You may need somebody to hold the spray escutcheon from the top side to make removal (and installation) easier.    Once the nuts are off, just pull the faucet out from the top.  Some models will require one more step—the removal of the supply line nuts from the faucet shank.  If you can’t pull the faucet out from the top after removal of the anchor nuts, then you’ll need to remove the supply line nuts.  Clean off the old residue left on the sink from under the old faucet and you are good to go.

New Faucet Selection and Installation

Now we’re ready to roll.

Choose a faucet of high quality that will last a lifetime.  This operation is too time consuming and costly to “cheap out” now. Get the best faucet your budget can afford.  Yes! Plumbing offers a wide variety of faucets available only to Contractors which can fit just about any budget.  These faucets are also built with the professional plumber in mind, in an American Foundry so they are designed to have the correct installation systems provided with no surprises like we see with many of the local Cheapo Depot varieties.  You don’t need a “What the—–“ moment when you have already removed your faucet.

First, you’ll want to prep the faucet.  Find the plastic gasket (if any ) provided with the faucet (see image below).  

Plastic Gasket

Plastic Gasket

 

Throw it away.  Most sinks contain imperfections that this gasket will not seal causing problems with leaks under the faucet which will destroy your cabinet.  Next fill the cavity under the faucet with plumber’s putty.  Make sure the cavity is over filled.  Next fill the cavity under the hose spray head escutcheon with putty in the same way.  Press the hose escutcheon and shank through the sink hole and fasten it down with the provided nut from underneath.  This is Waaaaaay easier with a helper on top to hold it in place while you are tightening from the underside.  

Next take the spray hose and run it down through the spray escutcheon and “fish” it up through the center faucet hole in the sink deck from the underside.  Take a little pipe joint compound and coat the beveled surface on the faucet spray hose attachment point on the faucet (see image below).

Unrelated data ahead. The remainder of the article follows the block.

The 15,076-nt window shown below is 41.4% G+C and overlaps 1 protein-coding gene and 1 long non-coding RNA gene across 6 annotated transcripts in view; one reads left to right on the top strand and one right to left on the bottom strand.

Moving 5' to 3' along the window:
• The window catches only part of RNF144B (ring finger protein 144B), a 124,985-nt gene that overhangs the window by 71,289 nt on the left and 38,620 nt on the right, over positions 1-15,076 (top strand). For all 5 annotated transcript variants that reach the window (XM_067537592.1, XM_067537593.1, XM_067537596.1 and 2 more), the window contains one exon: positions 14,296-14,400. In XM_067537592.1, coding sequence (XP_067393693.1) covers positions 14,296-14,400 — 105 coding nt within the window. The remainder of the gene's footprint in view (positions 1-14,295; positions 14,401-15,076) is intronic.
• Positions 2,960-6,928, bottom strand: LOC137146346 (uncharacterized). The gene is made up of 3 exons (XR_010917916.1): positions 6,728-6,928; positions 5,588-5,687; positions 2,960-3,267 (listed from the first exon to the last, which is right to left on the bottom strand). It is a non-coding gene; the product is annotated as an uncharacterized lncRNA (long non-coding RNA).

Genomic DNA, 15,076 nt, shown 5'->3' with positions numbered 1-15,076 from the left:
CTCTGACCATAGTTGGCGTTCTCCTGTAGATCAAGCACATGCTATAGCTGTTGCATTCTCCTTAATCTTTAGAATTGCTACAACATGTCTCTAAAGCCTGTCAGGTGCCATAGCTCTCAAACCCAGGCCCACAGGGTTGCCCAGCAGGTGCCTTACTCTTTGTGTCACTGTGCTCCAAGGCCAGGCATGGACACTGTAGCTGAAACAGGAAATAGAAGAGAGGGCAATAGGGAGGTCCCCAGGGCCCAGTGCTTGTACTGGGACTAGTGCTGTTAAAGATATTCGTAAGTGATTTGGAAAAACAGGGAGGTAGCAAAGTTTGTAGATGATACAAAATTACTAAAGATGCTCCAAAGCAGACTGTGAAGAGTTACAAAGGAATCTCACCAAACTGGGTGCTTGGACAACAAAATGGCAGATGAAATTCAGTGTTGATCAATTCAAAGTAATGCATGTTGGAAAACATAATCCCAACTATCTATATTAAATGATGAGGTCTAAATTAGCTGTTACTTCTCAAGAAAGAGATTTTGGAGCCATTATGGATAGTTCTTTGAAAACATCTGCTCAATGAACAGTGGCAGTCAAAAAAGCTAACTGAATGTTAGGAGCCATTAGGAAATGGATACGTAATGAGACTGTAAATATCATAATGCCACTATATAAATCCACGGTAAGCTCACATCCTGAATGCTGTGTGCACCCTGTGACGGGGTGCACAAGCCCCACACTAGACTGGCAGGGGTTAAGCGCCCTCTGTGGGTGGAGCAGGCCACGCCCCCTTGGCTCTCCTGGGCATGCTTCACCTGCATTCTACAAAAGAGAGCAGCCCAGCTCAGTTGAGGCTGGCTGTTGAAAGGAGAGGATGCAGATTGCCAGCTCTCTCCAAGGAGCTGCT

Faucet Spray Hose Attachment

Faucet Spray Hose Attachment

 

You can also dab a little on the male threads as this will lubricate it and make it easier to remove in the future should the need arise.  Now with the faucet still above the sink deck, attach the spray hose to the faucet with the 426’s.  This is much easier than trying to do this on your back under the sink.    

Now it’s time to mount the faucet to the sink.  Press the new faucet onto the sink deck in approximately the finished position. Take the anchor nuts, your supply tubes and your basin wrench under the sink and assume your position on your back.  Reach up and install the anchor nuts by hand as tight as you can.  Then give them a few cranks with the basin wrench.  Crawl out from under there and reposition the faucet to its permanent resting place.  Now get back under there and finish tightening those anchor nuts.  

Next, if you faucet does not have integral supply tubes, dab the threaded faucet shanks (see image below) with some pipe joint compound just for lubrication (braided supplies do not need sealant to seal).  Attach the supply tubes to the faucet shanks with your 426’s or your basin wrench, whichever you find to be more comfortable.

Faucet Shanks

Faucet Shanks

 

Now you can attach the business end of the supply tube to the valve.  Be careful not to cross thread these connections as they are a very fine compression thread and these are easy to cross thread.  If you do cross thread them you will have to replace the valve and supply tube.  NEVER use pipe joint compound on the threads of a faucet shutoff valve or supply tube unless it is an IPS connection (regular pipe thread).  Once this is done, making sure the faucet is in the “off” position on both hot and cold sides, remove the aerator from the faucet spout.  One at a time, turn the hot then cold shutoff valve on.  Turn the faucet on, first hot and then cold to flush any debris out of the faucet which may have been introduced during the process.  (With galvanized lines, ALWAYS flush the lines into a bucket under the sink BEFORE hooking up to the faucet). Reinstall the aerator and check for leaks under the sink.  

Always check both waste and water lines for leaks since you may have inadvertently bumped something while working.

And of course, Yes! Plumbing is here to help with plumbing any time you need us.  We answer the phones with live operators 24/7 so we can address your issue right away.  (Sorry, our operators are not Master Plumbers, but they can get one to your door if you like).

Call us to speak with a live agent (not an answering machine).